Matt James has accepted the rose to become the first black Bachelor in franchise history. James, whose casting was announced Friday on “Good Morning America” after repeated calls from fans and alums for the franchise to fix its diversity problem, is now also the first Bachelor since Matt Grant in 2008 to not have competed on a prior season of “The Bachelorette.” But he’s not a complete newbie to Bachelor Nation.
Die-hard fans know him as the roommate and BFF of Tyler Cameron, who finished in second on Hannah Brown‘s season of “The Bachelorette” last year. James was announced as a suitor on Clare Crawley‘s postponed season of “The Bachelorette” in March, but that meet-cute with her and America will not happen now.
So until “The Bachelor” can (hopefully) premiere as planned in 2021, here are nine things to know about the first black Bachelor.
1. The basics
James is a 28-year-old real estate broker and community organizer. A native of Raleigh, N.C., he graduated from Wake Forest University in 2015 with an economics degree. He and Cameron moved in together in New York City last October.
SEE ‘The Bachelor’ casts Matt James as its first black lead
2. He and Cameron met in college
And they’ve been BFFs since. The pals run a charity, ABC Food Tours, and were in the “quarantine crew,” which included Brown, in March in Cameron’s hometown of Jupiter, Fla. Cameron was with James Friday morning as he did his “GMA” interview following the casting announcement.
3. He tried out for the NFL
A wide receiver, James was a three-star recruit out of high school and played on his college team. After college, he had tryouts with the Carolina Panthers and New Orleans Saints, but did not make the cut. Afterwards, James changed gears and worked as an analyst at PNC Bank in Pittsburgh. In 2017, he got a job at CBRE in New York City, where he is now an associate.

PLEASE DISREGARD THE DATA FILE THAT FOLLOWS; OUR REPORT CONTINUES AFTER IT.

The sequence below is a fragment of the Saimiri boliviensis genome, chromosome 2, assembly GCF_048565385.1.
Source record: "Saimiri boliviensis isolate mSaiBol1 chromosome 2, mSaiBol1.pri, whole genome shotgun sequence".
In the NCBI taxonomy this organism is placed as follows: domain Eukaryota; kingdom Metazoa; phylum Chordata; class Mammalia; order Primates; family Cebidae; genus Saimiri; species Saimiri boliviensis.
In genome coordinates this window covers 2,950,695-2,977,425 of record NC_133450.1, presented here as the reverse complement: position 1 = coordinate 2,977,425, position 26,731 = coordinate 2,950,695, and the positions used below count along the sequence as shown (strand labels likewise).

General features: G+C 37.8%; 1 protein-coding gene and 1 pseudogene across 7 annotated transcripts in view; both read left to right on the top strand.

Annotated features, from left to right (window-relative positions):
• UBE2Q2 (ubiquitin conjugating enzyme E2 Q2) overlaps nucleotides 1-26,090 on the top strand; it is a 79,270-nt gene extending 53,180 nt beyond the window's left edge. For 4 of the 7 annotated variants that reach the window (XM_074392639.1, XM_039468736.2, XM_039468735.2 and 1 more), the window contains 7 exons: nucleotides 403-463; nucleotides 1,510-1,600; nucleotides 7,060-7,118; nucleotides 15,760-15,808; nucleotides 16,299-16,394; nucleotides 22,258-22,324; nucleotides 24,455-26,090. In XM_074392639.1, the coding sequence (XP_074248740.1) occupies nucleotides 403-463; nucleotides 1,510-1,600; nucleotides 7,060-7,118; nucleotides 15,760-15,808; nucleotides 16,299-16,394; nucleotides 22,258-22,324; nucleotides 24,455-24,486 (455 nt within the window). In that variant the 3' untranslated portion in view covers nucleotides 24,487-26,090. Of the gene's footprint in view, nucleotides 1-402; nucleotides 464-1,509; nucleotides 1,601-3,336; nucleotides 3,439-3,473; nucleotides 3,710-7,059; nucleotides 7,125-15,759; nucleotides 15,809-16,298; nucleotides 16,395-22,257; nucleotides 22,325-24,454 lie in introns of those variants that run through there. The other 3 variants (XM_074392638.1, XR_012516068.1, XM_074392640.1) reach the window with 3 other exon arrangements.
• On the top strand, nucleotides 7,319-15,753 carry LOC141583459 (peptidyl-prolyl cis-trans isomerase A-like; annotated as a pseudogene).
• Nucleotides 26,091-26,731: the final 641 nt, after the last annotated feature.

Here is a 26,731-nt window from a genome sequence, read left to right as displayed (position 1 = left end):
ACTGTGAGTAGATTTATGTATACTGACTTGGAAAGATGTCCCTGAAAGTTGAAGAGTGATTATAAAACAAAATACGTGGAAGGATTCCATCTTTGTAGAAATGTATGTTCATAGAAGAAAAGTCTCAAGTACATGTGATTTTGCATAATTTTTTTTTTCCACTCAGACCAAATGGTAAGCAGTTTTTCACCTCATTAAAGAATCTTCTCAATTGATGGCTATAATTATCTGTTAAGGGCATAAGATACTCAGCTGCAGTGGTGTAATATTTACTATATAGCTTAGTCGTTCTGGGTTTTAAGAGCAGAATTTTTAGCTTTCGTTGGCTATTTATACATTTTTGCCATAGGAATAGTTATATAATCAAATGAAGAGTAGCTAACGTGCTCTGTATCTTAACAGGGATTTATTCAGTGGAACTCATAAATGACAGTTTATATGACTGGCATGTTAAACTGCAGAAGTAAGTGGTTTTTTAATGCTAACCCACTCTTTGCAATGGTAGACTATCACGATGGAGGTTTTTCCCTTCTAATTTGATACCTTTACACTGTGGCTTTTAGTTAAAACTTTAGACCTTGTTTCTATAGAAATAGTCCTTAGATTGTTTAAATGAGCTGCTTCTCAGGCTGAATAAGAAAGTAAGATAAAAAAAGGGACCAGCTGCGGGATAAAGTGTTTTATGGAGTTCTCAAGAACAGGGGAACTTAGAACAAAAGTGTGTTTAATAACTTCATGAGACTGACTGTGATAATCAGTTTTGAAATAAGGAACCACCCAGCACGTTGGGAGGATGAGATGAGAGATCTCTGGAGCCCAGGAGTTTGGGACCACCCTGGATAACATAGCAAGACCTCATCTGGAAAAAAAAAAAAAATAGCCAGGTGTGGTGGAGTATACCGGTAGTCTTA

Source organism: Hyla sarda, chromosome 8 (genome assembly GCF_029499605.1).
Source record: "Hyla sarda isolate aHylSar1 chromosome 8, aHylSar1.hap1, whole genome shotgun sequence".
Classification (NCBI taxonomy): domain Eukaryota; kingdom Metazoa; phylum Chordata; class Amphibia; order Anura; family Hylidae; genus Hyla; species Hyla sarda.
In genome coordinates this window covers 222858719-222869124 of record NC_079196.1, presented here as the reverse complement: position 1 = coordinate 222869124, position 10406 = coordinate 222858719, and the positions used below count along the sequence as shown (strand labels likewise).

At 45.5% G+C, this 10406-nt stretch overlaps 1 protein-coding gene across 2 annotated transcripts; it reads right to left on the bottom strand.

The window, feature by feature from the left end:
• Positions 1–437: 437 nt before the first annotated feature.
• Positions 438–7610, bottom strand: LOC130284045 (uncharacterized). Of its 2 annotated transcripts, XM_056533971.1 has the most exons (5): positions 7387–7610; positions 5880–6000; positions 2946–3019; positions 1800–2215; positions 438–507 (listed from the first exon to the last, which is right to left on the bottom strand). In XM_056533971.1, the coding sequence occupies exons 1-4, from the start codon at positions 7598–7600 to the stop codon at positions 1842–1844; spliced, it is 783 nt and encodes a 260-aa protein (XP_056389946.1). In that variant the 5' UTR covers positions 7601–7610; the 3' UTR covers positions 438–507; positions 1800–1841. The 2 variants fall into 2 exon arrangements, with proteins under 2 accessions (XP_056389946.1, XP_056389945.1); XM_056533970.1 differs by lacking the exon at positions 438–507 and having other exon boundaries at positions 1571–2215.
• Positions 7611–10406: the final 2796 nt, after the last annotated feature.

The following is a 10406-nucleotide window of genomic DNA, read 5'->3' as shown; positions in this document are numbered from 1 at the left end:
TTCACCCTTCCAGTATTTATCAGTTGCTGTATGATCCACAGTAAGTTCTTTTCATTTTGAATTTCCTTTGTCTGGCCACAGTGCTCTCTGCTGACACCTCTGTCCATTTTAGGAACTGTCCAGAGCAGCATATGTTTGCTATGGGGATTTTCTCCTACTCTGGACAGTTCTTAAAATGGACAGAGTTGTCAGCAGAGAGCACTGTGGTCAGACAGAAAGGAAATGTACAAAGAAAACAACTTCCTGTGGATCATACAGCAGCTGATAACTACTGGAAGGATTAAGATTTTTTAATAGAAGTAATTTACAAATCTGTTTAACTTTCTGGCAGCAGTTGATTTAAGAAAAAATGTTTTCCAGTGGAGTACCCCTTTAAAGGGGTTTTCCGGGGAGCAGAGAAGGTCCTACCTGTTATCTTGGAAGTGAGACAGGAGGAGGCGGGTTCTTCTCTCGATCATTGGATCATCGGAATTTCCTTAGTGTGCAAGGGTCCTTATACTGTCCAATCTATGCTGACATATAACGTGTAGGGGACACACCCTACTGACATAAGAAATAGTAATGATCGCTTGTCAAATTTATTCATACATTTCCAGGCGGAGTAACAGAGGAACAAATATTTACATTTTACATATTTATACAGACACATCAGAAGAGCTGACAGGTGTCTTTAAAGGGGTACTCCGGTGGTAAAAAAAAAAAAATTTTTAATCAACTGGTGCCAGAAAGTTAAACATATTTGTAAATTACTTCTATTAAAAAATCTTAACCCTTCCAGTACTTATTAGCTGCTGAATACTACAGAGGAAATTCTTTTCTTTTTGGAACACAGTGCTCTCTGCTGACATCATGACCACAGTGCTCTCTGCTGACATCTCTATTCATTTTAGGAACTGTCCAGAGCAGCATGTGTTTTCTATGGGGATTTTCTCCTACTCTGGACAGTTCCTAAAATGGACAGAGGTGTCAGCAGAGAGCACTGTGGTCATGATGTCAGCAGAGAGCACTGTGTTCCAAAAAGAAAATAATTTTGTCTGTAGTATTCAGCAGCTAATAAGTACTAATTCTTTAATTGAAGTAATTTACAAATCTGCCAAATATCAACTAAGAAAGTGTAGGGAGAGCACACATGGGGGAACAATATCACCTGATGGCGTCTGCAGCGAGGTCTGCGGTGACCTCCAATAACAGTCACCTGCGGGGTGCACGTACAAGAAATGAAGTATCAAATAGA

4. He is a foodie
James’ and Cameron’s Instagrams are littered with posts of them eating delicious goodies.
5. He and Cameron started ABC Food Tours in 2018
The nonprofit serves underprivileged children in the New York City area, taking them on food and fitness tours to local restaurants at no cost.
“My favorite part of running ABC is working with kids! They’re at an age where they’re super impressionable. No one is born racist or rude; these are all traits that are acquired through influence and experience,” James told DeacLink in 2019. “If you can positively influence these students at this age, you can potentially change the course of their lives. Also, I love seeing our students try new foods! We went to Blue Ribbon Sushi recently and it was so rewarding watching these 3rd and 4th graders try sushi for the first time. We encourage them to try everything. The kids don’t’ have to like it but they’re able to speak as to why they do or don’t by the end of a tour.”
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Starting next week, @abcfoodtours will host “Recess” on IG Live everyday for all students confined to their apartments 🙏🏽 . Students should expect 30 minutes of fitness & a portion dedicated to learning the latest Tik Tok dance everyday 🕺🏾 . Big ups to @tonehouse (@jfit4life_) & @bobwhitecounter for continuing to support our students 🙌🏽 . If you’re in the fitness (or Tik Tok) community interested in hosting Recess, slide in @abcfoodtours DM’s 🕺🏾 . Feed | Educate | Giveback . 🎬: @mrhandler x @handled.ent